(Reuters) - When the last U.S. Supreme Court term ended in June with an unusual showdown over a decision approving Oklahoma's lethal injection process, some court watchers saw it as a sign the court might soon take up the bigger question of the constitutionality of the death penalty itself.
But more recent signals from the court suggest that such a broad ruling is not likely any time soon, even though there are three death-penalty cases already on the docket for the new term, which begins Oct 5.
In the June case, which upheld Oklahoma's procedures by a 5-to-4 margin, liberal justices Stephen Breyer and Ruth Bader Ginsburg joined in a dissenting opinion that called for a full reexamination of capital punishment. As currently applied, Breyer wrote, the death penalty "likely constitutes a legally prohibited 'cruel and unusual punishment.'"
Within two weeks of that June 29 decision, however, Breyer and Ginsburg indicated that they don't intend to raise their concerns in every death penalty case that comes before them.
On July 14, the court rejected last-minute stay applications filed by Missouri inmate David Zink. In one of his court filings, Zink had asked the court to rule that the death penalty was unconstitutional.
The court often rejects stay-of-execution applications without comment or a record of how justices voted, but it does note if justices publicly dissent, and neither Breyer nor Ginsburg did.
This month, the court rejected a similar stay application from another Missouri inmate, Roderick Nunley. Again, neither Breyer nor Ginsburg publicly dissented and the inmate was executed.
Their silence indicated that Breyer and Ginsburg were "not quite in the category of adamant opposition in all cases," said Kent Scheidegger, legal director of the pro-death penalty Criminal Justice Legal Foundation.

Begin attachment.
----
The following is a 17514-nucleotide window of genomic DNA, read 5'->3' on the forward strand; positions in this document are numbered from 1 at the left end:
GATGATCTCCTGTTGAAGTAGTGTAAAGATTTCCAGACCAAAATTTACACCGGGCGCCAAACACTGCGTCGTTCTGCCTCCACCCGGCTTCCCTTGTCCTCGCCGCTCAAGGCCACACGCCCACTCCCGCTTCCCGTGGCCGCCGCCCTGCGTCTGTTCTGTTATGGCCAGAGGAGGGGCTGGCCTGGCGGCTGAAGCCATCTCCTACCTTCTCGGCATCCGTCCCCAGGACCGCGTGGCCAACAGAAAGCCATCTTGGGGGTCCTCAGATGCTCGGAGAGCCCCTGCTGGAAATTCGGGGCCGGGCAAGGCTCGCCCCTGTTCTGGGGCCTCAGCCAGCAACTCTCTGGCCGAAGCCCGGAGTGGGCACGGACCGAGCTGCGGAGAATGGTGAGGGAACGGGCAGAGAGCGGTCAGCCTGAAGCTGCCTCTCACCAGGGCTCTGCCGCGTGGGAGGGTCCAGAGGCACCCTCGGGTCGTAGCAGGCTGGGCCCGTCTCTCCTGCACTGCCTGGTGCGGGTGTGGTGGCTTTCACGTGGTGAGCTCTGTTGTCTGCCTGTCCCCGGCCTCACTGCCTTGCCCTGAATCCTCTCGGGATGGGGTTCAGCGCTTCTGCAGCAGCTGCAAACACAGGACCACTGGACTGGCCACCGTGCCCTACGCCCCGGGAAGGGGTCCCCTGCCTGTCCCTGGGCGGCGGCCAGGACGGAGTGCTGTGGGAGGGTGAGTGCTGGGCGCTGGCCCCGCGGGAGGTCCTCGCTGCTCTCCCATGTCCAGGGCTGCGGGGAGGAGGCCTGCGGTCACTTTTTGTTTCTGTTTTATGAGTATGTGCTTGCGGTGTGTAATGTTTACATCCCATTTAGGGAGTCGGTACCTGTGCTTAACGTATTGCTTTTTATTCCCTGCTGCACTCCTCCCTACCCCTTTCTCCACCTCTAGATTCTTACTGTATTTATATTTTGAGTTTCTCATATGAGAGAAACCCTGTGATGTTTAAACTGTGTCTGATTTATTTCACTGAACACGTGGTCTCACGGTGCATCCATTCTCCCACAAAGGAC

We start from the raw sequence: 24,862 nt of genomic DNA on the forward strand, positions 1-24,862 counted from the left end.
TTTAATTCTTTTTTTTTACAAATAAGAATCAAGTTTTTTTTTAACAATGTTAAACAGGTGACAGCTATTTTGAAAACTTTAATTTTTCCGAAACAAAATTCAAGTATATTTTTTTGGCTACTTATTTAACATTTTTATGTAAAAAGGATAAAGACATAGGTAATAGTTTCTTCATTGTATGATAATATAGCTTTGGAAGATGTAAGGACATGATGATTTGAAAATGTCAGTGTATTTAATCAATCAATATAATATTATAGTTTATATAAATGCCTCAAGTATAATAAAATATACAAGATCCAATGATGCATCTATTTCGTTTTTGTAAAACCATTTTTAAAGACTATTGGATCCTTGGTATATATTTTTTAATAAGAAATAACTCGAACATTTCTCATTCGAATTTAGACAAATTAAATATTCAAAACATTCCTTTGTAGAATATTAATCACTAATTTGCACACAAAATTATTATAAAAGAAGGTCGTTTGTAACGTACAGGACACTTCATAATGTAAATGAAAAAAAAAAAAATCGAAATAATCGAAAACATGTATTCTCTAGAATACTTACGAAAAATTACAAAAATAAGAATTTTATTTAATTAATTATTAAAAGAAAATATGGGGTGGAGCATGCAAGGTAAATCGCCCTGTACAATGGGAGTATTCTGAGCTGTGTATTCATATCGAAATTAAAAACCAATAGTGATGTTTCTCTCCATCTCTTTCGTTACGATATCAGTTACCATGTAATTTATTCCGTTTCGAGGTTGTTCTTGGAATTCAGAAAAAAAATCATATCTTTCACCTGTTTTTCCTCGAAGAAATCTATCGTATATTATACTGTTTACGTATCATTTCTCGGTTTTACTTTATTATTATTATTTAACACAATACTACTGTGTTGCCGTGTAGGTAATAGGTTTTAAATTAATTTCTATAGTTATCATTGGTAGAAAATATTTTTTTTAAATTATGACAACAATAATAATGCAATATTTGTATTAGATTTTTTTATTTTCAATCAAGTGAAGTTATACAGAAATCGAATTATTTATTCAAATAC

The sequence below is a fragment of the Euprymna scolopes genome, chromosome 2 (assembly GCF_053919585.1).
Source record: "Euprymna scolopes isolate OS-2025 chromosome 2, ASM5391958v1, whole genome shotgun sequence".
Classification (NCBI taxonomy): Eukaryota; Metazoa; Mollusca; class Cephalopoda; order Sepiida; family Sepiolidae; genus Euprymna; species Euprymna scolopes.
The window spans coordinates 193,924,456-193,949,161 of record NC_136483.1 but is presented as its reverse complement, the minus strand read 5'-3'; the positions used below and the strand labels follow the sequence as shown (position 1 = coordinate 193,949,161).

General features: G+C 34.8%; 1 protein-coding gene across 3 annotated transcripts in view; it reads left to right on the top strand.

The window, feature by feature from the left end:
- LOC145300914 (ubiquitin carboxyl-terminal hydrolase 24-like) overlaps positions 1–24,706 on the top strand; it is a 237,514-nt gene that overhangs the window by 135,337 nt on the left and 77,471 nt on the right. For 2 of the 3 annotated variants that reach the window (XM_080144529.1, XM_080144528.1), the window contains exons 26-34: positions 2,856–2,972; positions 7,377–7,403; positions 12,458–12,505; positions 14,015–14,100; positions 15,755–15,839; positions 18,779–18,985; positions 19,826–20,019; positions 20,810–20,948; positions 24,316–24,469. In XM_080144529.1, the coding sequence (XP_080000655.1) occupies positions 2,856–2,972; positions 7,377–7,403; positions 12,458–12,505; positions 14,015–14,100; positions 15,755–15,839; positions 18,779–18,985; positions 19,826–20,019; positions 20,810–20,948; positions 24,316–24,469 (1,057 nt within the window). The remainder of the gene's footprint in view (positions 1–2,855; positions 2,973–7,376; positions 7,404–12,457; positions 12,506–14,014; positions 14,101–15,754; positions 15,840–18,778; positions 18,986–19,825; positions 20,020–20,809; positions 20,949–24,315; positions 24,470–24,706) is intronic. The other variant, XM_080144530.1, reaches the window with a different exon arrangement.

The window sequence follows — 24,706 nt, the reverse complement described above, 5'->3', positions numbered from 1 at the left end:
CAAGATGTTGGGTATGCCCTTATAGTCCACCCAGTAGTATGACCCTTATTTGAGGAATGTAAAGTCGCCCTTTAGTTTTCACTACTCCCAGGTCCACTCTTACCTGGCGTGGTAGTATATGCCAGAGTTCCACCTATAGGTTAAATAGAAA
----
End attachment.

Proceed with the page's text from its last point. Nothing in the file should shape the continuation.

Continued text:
In any event, since four votes are needed to accept a case for consideration by the court, Breyer and Ginsburg would need two more justices to join them in support of hearing a case directly challenging the death penalty.
Fellow liberal justices Sonia Sotomayor and Elena Kagan also dissented in the Oklahoma case, but neither joined Breyer's opinion.
The court's conservatives would be expected to uphold the death penalty, with Justice Anthony Kennedy, a conservative appointed by President Ronald Reagan, likely to be the swing vote. He joined liberals in the majority in 2002, when the court banned death sentences for the mentally disabled, and in a 2005 case in which the court said that people sentenced to death for offenses committed as juveniles could not be executed. But he voted with his fellow conservatives in June's lethal injection case.
Some death penalty experts have suggested that Breyer's dissent in the Oklahoma case may have been carefully aimed. He was "writing not just for the public, but for Justice Kennedy," said Robert Dunham, executive director of the Death Penalty Information Center, a nonprofit that tracks the issue and does not take a stand on whether capital punishment should be abolished.
Source: Reuters, Lawrence Hurley, Sept. 21/22, 2015
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